Kasu-keiki, the new cheese cake

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These nice one-bite cakes were too good to be saved for next day and daylight photos.
I consider sake kasu as a new type of cheese. It’s creamy, it’s fermented so why not ? And that’s natural that it gives great results in cheese cake type preparations.

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So here it is, fresh sake kasu (sake lees).

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I had some sweet bread crumbles, similar to cookie crumbles from my baker.

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With other ingredients : silky tofu, kurozato black sugar.
I creamed 1/2 cup of
sake kasu with a little water, added melted sugar, 1 cup of tofu, vanilla powder, 2 tbs of potato starched. Made it very smooth.

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I mixed the crumbs with a little coconut, butter, garnished bottoms of paper cups. I poured the cream on top. Cooked 5 minutes, slowly in steaming program of microwave. Let cool totally. Then paper cases can be removed, if you want.

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Warm mushroom soba soup

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The weather is getting a little chilly. The time of warm soup is back. The official season of sake kasu is open, even if I didn’t wait.

Asian cuisines are very careful about seasons of dishes. You’ll say that’s everywhere that wise people try to eat season produce. True, but they have kept a concern that was important in European Medieval cuisines and has since been neglected, which is the effect of food, whether they are cooling or warming. So these are two food said to be “warming” :

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Sake kasu (sake lees). The soup made with it, kasujiru, is present all along the cold season in Kansai.

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Buckwheat, here in soba noodles. It’s also seen in sobagaki.

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I soaked a good handful of mixed dry mushrooms, then added onion, frozen and thawed tofu, garlic, soy sauce. Simmered.

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For the sides, I’ve steamed kabocha and reheated hana mame (flower beans) with soy sauce and a little sugar.

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I’ve added the soba and sake kasu in the soup, more soy sauce to make it saltier.

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And to spice it up a tonic mix : diced ginger, garlic, negi leeks, and chili pepper. Just mixed in, reheated and served.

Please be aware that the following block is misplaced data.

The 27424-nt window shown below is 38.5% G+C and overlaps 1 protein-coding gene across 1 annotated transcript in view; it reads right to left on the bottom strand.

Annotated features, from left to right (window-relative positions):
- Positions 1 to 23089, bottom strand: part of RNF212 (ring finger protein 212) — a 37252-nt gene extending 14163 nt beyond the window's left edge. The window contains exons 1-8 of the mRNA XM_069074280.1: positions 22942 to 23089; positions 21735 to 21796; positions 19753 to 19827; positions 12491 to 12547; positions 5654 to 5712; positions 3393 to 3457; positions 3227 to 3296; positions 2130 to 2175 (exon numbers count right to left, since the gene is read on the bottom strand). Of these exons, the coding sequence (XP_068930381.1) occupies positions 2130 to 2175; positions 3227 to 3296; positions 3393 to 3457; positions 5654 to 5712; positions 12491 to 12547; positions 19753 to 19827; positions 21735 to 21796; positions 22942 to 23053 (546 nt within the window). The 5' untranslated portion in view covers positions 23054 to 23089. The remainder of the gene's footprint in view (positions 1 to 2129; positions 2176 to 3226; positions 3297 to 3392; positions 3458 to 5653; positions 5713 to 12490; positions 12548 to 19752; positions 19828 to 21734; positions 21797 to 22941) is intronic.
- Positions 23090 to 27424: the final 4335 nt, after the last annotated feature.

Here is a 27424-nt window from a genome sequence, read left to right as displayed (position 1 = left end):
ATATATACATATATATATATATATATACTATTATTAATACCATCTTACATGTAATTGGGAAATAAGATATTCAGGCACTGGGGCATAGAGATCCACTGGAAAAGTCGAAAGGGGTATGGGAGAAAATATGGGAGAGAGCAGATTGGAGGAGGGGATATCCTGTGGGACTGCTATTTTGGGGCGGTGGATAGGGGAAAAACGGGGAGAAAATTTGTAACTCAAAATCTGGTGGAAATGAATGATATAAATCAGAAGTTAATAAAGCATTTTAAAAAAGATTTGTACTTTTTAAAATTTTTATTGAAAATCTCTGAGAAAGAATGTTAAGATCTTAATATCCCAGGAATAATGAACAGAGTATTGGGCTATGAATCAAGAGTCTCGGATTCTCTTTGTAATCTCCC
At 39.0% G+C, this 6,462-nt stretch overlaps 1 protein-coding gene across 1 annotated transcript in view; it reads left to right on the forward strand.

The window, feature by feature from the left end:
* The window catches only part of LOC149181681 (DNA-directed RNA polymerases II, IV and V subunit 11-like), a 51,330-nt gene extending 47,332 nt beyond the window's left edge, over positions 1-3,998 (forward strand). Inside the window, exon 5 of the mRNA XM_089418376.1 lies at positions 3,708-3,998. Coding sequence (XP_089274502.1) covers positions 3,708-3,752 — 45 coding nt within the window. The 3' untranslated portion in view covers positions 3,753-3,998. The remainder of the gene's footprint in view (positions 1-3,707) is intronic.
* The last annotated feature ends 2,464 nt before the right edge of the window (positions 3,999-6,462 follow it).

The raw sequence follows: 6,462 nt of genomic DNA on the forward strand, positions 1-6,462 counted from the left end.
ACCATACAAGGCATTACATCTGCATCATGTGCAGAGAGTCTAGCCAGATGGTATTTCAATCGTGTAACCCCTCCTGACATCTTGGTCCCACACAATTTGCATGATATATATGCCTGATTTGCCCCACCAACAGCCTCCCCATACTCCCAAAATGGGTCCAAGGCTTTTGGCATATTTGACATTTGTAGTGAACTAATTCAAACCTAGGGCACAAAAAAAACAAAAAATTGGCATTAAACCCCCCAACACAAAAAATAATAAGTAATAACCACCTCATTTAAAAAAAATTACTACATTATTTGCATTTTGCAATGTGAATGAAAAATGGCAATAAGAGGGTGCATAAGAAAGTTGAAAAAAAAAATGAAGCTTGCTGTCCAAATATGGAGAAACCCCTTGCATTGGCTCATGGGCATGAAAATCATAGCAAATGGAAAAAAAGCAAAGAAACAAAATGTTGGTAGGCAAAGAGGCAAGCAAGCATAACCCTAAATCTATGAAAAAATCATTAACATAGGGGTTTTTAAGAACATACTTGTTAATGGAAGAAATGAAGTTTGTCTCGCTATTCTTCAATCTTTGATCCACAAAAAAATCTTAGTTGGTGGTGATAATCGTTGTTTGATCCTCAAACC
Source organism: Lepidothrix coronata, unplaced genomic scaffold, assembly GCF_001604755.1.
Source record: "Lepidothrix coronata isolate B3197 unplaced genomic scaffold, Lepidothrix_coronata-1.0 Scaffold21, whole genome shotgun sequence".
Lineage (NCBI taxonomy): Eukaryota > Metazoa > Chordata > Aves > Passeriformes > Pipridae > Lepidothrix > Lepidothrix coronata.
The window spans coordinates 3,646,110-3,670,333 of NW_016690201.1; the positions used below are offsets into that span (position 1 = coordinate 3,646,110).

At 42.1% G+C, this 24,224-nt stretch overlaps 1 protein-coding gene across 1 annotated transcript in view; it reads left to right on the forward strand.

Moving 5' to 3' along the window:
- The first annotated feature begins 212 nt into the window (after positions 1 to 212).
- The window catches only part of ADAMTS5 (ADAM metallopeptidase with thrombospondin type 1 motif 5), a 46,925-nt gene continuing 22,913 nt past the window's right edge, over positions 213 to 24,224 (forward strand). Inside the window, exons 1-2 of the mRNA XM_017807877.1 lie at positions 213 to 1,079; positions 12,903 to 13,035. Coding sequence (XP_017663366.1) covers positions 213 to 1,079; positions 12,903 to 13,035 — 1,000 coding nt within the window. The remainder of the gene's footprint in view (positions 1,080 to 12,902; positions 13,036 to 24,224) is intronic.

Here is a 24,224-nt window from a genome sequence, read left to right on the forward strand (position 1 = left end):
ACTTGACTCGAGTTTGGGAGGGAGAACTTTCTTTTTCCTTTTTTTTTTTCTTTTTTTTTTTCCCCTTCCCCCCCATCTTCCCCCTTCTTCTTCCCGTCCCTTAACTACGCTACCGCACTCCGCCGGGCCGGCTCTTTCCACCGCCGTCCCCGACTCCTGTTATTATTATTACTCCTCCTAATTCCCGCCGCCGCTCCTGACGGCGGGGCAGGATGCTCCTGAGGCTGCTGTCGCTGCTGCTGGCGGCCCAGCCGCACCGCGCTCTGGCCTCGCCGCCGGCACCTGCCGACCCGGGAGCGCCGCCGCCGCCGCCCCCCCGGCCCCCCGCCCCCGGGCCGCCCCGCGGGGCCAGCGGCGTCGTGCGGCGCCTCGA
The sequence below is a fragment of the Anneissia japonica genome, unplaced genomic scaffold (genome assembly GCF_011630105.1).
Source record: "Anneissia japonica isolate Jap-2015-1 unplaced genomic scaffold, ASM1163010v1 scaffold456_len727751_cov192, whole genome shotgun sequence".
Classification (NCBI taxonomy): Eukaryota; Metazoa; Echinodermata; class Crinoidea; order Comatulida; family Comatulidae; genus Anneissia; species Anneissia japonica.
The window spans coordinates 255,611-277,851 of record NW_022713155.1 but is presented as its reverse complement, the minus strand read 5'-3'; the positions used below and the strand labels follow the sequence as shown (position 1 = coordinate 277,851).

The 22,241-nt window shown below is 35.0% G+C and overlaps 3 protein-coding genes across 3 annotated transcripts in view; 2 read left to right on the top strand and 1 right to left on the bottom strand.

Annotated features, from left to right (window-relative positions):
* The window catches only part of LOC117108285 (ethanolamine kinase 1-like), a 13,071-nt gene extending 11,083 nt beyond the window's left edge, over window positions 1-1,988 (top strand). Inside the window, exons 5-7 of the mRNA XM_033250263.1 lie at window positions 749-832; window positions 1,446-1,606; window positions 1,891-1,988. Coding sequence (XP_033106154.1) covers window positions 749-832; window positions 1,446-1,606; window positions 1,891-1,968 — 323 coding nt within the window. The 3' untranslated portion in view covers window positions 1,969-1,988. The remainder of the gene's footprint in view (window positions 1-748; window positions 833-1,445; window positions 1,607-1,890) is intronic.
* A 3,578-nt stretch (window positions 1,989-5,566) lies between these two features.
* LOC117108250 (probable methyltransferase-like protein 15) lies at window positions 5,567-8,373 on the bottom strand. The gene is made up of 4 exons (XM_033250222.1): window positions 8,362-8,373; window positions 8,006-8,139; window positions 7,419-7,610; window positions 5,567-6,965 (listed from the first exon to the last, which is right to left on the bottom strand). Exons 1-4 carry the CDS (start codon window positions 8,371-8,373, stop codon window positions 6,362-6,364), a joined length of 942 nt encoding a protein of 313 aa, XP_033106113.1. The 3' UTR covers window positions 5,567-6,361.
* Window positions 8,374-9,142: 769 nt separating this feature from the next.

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Kimchi in the kabocha.

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A flower on the beans. Lunch is ready.

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Creamy quiche, sautéed taro, fiery miso

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It’s a leftover recycling meal. I don’t know why but often when you try to finish up ingredients not meant to be served together, you obtain a better meal than if you had got the produce on purpose.

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I used a lot of orange flesh of kabocha in other recipes, I had kept the skins. I’ve cut them, added a cut onion, a few leaves of laurel, covered with water. Cooked till onion is done. Add miso.

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A good kabocha miso soup.

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I am still eating this beast of oyaimo (satoimo/taro). I’ve peeled a bit, cut in cubes and cooked till tender in a pan with a little olive oil.

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Added a few green peas to reheat.

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Served with a spicy tomato sauce and parsley. Let’s find a name :
Jardinière folle au taro.

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You don’t make simpler : mix 1/2 cup of oatmeal, 1 tbs of potato starch, salt, pepper. Add water. Put in a mold.

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The crust is pre-baked 10 minutes, then garnished.
The topping : diced onion, diced romanesco stalk, cooked in a little oil. Then I’ve added 2 tbs of sakekasu (sake lees) diluted in a cup of water with 1 ts of potato starch. Simmer till it thickens. Add salt, a little nutmeg, a drizzle of olive oil.

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Creamy quiche. It’s plant-based and gluten-free.

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A filling lunch, very tasty.

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A moon filled of greens